Football has long transcended its state of being a sport, to evolve into a business that supports a complex and dynamic multi-billion industry. Never having lost its identity, it still bears massive influence, far beyond the economic one, affecting and being affected by a multitude of stakeholders. Inexorably, this phenomenon of multi-stakeholder envelopment, entails a wide set of challenges, risks and considerations for football clubs that need to develop the requisite strategies that identify, interrelate and, ultimately, balance the value exchanges involved, towards a sustainable future. The above highlight the imperative of understanding the nature and role of key stakeholders and delineate their delivered value towards a football club. Clubs share value and align interests and strategies with each stakeholder, forming alliances and partnerships that are founded on a win-win principle; and the collection and interconnection of these relationships constitute the backbone of a strategic framework, that enables clubs to respond and adapt efficiently and effectively to the incessant environmental changes. This is, however, not a set of individual linkages, but a systemic network of stakeholders and values, whose collective effect shapes the essence of the football ecosystem.
Despite its afore-described importance, existing theory remains in its infancy and new in terms of explicit knowledge and degree of interaction. Extant studies on the topic are only partial and incomplete; or tend to over-focus on individual stakeholder-value relationships; or perceive stakeholders as broad categories overlooking the fact that various sub-categories exist as diverse entities; or analyse the industry’s actors and values individually and not as a system. This research contributes to the field of sports strategic management and bridges the gap in knowledge through its aim, to comprehensively identify the football industry stakeholders and their relative value in the individual club perspective, and to conceptualise and test their interrelationship in the Cyprus context towards the development of a corresponding framework of club benefits. This study addressed the stakeholder theory on a wide range of individuals and groups, enhancing the theory itself, in a context that until now was lacking empirical validation, and developed for the first time a unified club-specific framework of benefits.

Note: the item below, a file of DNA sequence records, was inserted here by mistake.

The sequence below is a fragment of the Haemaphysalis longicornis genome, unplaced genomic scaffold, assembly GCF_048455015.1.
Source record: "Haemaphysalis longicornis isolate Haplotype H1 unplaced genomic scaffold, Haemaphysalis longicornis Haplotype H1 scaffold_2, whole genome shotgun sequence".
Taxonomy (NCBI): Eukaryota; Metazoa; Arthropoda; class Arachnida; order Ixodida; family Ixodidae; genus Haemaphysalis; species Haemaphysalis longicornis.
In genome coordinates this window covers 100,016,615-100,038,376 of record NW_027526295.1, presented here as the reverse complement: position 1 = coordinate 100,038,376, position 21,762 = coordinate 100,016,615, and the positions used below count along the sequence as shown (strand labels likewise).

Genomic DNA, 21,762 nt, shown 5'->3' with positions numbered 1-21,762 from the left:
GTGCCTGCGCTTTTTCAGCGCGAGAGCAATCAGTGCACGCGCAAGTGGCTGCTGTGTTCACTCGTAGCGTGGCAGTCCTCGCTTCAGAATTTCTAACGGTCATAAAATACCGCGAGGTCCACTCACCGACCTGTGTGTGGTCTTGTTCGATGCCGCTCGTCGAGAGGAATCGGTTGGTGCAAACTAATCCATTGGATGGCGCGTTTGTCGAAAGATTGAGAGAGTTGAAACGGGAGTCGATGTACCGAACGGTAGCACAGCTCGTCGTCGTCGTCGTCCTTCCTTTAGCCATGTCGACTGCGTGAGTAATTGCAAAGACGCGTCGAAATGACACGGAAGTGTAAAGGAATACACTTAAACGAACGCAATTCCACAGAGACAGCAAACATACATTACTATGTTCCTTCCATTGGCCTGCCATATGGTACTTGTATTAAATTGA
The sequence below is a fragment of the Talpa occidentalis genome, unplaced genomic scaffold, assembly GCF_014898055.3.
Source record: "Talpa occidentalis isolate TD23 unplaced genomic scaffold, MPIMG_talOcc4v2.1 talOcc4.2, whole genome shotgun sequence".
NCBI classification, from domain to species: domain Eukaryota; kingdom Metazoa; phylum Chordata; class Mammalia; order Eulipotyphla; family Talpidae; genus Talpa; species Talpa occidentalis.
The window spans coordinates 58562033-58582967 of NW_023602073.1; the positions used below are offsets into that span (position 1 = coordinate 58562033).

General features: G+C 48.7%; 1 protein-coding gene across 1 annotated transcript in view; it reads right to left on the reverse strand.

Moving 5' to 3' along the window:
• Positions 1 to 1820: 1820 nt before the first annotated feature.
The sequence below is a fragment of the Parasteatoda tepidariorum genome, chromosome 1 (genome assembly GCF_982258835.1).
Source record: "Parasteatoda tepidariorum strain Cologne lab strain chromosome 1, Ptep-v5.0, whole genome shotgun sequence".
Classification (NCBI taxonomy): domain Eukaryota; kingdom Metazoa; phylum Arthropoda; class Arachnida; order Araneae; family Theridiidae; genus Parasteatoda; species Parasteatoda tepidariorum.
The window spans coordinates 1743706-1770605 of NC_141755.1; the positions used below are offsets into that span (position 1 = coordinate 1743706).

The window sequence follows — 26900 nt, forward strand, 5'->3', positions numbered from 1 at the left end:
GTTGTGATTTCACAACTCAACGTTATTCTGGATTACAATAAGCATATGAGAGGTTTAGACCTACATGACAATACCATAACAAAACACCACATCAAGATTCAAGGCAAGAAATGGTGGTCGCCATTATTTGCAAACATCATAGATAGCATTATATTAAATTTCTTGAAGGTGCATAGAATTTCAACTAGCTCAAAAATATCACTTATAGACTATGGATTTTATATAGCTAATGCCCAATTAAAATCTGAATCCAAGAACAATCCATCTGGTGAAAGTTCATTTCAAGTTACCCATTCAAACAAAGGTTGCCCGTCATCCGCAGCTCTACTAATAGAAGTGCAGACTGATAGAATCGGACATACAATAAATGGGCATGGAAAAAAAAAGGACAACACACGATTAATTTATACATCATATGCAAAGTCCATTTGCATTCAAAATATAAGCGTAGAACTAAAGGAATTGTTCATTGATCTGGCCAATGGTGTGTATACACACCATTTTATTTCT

Methodologically, considering the complex contextual circumstances, the study developed and applied a customised multi-level approach to collect and verify qualitative data. The research deployed every significant relevant study in the field to develop an initial theoretical generic framework, which was first validated by an Experts Panel and subsequently tested in the Cyprus-specific context. The empirical stage applied the qualitative approach, gathering data through forty-one semi-structured, face-to-face interviews with individuals within the top nine football clubs, as well as with key industry stakeholders who de facto represent specific groups, in order to validate the findings.
The research findings contribute significantly to knowledge, presenting scholars and practitioners with a systemic and comprehensive understanding and prescription of the individual club stakeholder management relationships and synergies. In this vein, the development of the final framework acts as a map, a blueprint for both theory and practice, bridging the gap in the literature, offering new avenues for further research, and arming executives with practicable valid knowledge. The research’s content, context and methodology generate a holistic set of contributions to scholarly business knowledge, and the gained insights and recommendations act as catalysts to individual football clubs’ strategic redevelopment and repositioning against their internal and external stakeholders